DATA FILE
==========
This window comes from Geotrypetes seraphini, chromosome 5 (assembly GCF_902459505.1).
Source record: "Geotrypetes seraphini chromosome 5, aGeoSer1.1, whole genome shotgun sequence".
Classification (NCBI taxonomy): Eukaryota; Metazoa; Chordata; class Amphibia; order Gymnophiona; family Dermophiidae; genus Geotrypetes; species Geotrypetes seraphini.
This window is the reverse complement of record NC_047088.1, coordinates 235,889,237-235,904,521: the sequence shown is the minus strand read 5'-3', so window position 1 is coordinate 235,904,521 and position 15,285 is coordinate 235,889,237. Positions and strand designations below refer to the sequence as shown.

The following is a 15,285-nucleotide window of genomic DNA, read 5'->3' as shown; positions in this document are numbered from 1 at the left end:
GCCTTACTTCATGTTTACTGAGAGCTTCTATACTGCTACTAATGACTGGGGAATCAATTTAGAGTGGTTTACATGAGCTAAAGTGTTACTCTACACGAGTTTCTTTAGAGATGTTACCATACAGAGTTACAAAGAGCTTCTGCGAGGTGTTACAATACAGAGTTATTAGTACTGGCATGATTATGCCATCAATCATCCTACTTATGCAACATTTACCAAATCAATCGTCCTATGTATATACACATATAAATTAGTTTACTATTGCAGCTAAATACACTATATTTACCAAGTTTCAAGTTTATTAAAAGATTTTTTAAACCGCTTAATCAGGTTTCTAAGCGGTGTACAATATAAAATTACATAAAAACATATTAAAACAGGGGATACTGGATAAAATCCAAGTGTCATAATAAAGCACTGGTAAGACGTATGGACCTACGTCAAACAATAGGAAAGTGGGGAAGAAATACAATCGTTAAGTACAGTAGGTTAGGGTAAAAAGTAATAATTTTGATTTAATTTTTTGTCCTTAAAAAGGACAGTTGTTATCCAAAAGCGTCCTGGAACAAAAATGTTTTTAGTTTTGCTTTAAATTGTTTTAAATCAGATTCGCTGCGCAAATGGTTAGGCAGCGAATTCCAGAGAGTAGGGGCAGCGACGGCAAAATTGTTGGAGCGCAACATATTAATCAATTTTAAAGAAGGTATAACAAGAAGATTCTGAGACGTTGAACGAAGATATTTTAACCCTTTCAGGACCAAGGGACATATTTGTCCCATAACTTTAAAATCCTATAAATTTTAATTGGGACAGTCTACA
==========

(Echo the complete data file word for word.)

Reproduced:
This window comes from Geotrypetes seraphini, chromosome 5 (assembly GCF_902459505.1).
Source record: "Geotrypetes seraphini chromosome 5, aGeoSer1.1, whole genome shotgun sequence".
Classification (NCBI taxonomy): Eukaryota; Metazoa; Chordata; class Amphibia; order Gymnophiona; family Dermophiidae; genus Geotrypetes; species Geotrypetes seraphini.
This window is the reverse complement of record NC_047088.1, coordinates 235,889,237-235,904,521: the sequence shown is the minus strand read 5'-3', so window position 1 is coordinate 235,904,521 and position 15,285 is coordinate 235,889,237. Positions and strand designations below refer to the sequence as shown.

The following is a 15,285-nucleotide window of genomic DNA, read 5'->3' as shown; positions in this document are numbered from 1 at the left end:
GCCTTACTTCATGTTTACTGAGAGCTTCTATACTGCTACTAATGACTGGGGAATCAATTTAGAGTGGTTTACATGAGCTAAAGTGTTACTCTACACGAGTTTCTTTAGAGATGTTACCATACAGAGTTACAAAGAGCTTCTGCGAGGTGTTACAATACAGAGTTATTAGTACTGGCATGATTATGCCATCAATCATCCTACTTATGCAACATTTACCAAATCAATCGTCCTATGTATATACACATATAAATTAGTTTACTATTGCAGCTAAATACACTATATTTACCAAGTTTCAAGTTTATTAAAAGATTTTTTAAACCGCTTAATCAGGTTTCTAAGCGGTGTACAATATAAAATTACATAAAAACATATTAAAACAGGGGATACTGGATAAAATCCAAGTGTCATAATAAAGCACTGGTAAGACGTATGGACCTACGTCAAACAATAGGAAAGTGGGGAAGAAATACAATCGTTAAGTACAGTAGGTTAGGGTAAAAAGTAATAATTTTGATTTAATTTTTTGTCCTTAAAAAGGACAGTTGTTATCCAAAAGCGTCCTGGAACAAAAATGTTTTTAGTTTTGCTTTAAATTGTTTTAAATCAGATTCGCTGCGCAAATGGTTAGGCAGCGAATTCCAGAGAGTAGGGGCAGCGACGGCAAAATTGTTGGAGCGCAACATATTAATCAATTTTAAAGAAGGTATAACAAGAAGATTCTGAGACGTTGAACGAAGATATTTTAACCCTTTCAGGACCAAGGGACATATTTGTCCCATAACTTTAAAATCCTATAAATTTTAATTGGGACAGTCTACA